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David Banash

David Banash is a Professor of English at Western Illinois University, where he teaches courses in contemporary literature, film, and popular culture. He is the author of Collage Culture: Readymades, Meaning, and the Age of Consumption (Rodopi) and co-editor of Contemporary Collecting: Objects, Practices, and the Fate of Things (Scarecrow).


Features

Thursday, September 5 2013

Every Era Gets the Monster It Needs, and Ours Is the Era of the Zombie

The images of humans imprisoning themselves in The Walking Dead speak poignantly about a world in which walls seem like an answer to the threat of those masses of bodies on the other side.


Tuesday, June 14 2011

In Search of the Endless Summer: Surf Films

Surfing is a spectacle of sheer uselessness and excessive pleasure that most of us can only dream about. It provides an ideal image of how we desire to live -- devoted solely to a thrilling and utterly innocent pleasure.


Wednesday, July 29 2009

It’s All Too Beautiful

A suspicion of beauty is vital if one hopes to have any relation to it that isn't completely compromised; as Walter Benjamin said, beauty is the other side of the coin of injustice.


Thursday, August 14 2008

Collection Obsession: William Davies King's "Collections of Nothing"

Wrestling with objects, saving and ordering them, is a way to cope with flux, doubt, and the twin gods of sex and death. Banash deconstructs the human urge to collect all manner of stuff.


Wednesday, February 6 2008

The Teenage Prayers [New York]

Bucking the "nostalgia band" trend by being authentically nostalgic, the Teenage Prayers cause you to give blessings to that raw, purely enthusiastic adolescent music fan in all of us.


Columns

Sunday, April 28 2013

Join the Underground: Loren Glass' History of the Famous / Infamous Grove Press

Grove was the hippest and most important publisher of books that broke sexual taboos, plotted revolution, and kept millions of young intellectuals across the US in touch with the avant-garde and revolutionary politics throughout the world.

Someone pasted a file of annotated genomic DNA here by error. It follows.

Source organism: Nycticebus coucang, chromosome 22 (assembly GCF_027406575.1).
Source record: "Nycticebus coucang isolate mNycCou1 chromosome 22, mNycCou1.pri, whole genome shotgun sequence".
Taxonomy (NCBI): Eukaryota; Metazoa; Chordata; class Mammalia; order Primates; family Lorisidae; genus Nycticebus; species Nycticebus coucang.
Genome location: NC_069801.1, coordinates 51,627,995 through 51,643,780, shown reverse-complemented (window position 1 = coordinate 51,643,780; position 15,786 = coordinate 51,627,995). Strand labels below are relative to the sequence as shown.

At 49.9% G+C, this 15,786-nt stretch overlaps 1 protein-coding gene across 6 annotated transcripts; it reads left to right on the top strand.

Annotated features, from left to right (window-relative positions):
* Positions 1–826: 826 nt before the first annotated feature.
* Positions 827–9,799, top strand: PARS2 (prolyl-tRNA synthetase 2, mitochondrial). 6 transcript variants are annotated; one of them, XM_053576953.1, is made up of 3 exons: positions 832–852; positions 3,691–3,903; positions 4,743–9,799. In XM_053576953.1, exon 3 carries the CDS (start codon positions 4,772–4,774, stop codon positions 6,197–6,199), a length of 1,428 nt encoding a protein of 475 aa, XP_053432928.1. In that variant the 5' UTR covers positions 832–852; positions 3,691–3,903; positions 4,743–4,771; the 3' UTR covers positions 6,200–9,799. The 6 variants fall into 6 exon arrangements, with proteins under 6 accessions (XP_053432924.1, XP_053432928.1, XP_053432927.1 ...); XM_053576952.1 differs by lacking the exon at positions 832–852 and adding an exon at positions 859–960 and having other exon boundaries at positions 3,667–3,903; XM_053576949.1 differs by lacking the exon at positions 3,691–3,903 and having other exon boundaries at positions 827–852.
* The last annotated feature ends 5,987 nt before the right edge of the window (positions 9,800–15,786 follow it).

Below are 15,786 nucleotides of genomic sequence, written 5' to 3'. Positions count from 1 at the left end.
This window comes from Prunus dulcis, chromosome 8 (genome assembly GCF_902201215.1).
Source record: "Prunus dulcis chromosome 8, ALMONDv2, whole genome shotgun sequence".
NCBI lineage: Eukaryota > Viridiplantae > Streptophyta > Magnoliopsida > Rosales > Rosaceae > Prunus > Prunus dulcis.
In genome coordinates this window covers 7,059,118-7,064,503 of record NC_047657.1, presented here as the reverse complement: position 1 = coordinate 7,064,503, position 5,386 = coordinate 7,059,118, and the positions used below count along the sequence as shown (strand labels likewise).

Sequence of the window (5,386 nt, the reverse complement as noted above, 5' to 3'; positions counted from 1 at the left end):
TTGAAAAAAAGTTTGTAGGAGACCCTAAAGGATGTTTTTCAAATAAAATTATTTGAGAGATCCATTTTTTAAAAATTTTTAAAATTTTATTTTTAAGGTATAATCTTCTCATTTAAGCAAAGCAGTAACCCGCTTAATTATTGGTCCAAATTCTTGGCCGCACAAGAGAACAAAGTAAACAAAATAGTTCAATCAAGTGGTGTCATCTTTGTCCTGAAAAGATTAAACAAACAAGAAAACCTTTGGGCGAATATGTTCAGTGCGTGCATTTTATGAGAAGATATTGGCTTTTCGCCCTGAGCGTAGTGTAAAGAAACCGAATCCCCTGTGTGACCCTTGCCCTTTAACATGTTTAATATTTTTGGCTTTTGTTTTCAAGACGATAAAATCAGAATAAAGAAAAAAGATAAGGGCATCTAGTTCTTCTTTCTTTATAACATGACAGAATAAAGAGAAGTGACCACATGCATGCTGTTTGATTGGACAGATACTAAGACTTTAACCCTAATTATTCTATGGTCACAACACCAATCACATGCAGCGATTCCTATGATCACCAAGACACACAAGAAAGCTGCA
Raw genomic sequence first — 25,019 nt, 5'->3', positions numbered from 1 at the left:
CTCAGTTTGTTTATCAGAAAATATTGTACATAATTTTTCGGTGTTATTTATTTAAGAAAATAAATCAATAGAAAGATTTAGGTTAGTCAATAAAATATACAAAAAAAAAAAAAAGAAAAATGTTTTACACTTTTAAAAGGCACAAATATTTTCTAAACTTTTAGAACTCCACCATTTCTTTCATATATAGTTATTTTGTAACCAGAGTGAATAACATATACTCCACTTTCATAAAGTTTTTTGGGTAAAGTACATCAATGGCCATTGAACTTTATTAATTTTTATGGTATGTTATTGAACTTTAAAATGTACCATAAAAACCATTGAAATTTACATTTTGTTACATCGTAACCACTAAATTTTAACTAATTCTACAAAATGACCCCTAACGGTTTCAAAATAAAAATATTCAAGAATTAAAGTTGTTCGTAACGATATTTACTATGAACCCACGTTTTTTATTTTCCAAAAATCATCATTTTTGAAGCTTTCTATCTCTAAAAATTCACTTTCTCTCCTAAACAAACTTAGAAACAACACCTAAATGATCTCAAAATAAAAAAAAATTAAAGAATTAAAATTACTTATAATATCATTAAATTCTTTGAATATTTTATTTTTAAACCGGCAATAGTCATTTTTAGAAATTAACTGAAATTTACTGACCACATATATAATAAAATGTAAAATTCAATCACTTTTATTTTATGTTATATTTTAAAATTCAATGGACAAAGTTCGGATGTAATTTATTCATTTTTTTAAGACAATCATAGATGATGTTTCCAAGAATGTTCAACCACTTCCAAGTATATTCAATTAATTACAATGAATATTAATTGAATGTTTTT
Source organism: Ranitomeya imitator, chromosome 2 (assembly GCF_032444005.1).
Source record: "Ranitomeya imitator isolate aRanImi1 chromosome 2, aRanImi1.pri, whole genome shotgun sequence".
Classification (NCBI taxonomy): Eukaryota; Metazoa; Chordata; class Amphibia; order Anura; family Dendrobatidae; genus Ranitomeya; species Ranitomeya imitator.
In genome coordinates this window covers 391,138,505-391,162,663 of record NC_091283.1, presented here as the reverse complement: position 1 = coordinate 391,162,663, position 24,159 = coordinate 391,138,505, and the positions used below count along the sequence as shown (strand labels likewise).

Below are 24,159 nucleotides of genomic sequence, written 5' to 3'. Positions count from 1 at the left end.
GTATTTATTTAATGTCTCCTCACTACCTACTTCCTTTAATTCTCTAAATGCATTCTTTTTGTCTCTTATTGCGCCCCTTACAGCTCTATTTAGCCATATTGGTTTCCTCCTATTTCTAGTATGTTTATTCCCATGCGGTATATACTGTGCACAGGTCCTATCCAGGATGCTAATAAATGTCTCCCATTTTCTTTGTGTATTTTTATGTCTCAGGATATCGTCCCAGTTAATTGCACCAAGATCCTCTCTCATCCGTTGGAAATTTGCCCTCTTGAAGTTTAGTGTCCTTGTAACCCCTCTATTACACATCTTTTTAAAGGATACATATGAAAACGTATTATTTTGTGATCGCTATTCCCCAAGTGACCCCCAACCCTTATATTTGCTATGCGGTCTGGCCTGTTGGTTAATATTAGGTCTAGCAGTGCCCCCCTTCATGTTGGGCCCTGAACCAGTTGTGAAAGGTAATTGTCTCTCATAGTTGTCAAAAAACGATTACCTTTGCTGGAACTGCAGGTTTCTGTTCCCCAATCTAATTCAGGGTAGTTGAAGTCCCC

Thursday, January 12 2012

If at First You Don't Succeed, Failure May Be Your Style: 'The Queer Art of Failure'

Rather than searching for ways around death and disappointment, the queer art of failure involves the acceptance of the finite, the embrace of the absurd, the silly, and the hopelessly goofy.


Thursday, August 4 2011

'Shock Value': What Men (and Boys) Really Fear

Jason Zinoman argues that the fantastic, Gothic monsters of the first half of the 20th century were replaced by a New Horror -- the monster right in front of your face.


Wednesday, July 28 2010

Future Shock, Postmodern Nostalgia, and Uncanny Technologies

The speed of technological change is unprecedented. Author Anna Jane Grossman finds that it has imbued her "with a kind of odd nostalgia for right now.”


Reviews

Sunday, June 24 2012

Untimely Cinema: '“Our Kind of Movie” The Films of Andy Warhol'

“We didn't think of our movies as underground or commercial or art or porn; they were a little of all of those, but ultimately they were just 'our kind of movie.'” —Andy Warhol


Thursday, March 22 2012

'Low Budget Hell': From John Waters' 'Female Trouble' to 'Cry Baby'

A cautionary tale for those who dream of making it big, the title says it all. Low Budget Hell undoes the myths of filmmaking and reminds readers that not everyone makes it big in Hollywood, and that not making it is alright, too.


Sunday, August 16 2009

Ferus by Roberta Bernstein & Kirk Varnedoe

Instead of the kind of comprehensive curatorial essay contextualizing and explaining the work it reproduces, this assumes a list of unadorned, unexplained names tells a story.


Thursday, April 16 2009

The Grid Book by Hannah G. Higgins

This is a meditation on media, representation and technology, and makes for a deeply textured and luxurious reading experience.


Sunday, February 15 2009

Ryan Seacrest Is Famous by Dave Housley

Housely uses Kerouac to describe what has happened to America with the rise of ubiquitous media that endlessly praises the corporate injunction to masturbatory self-improvement as consumption.


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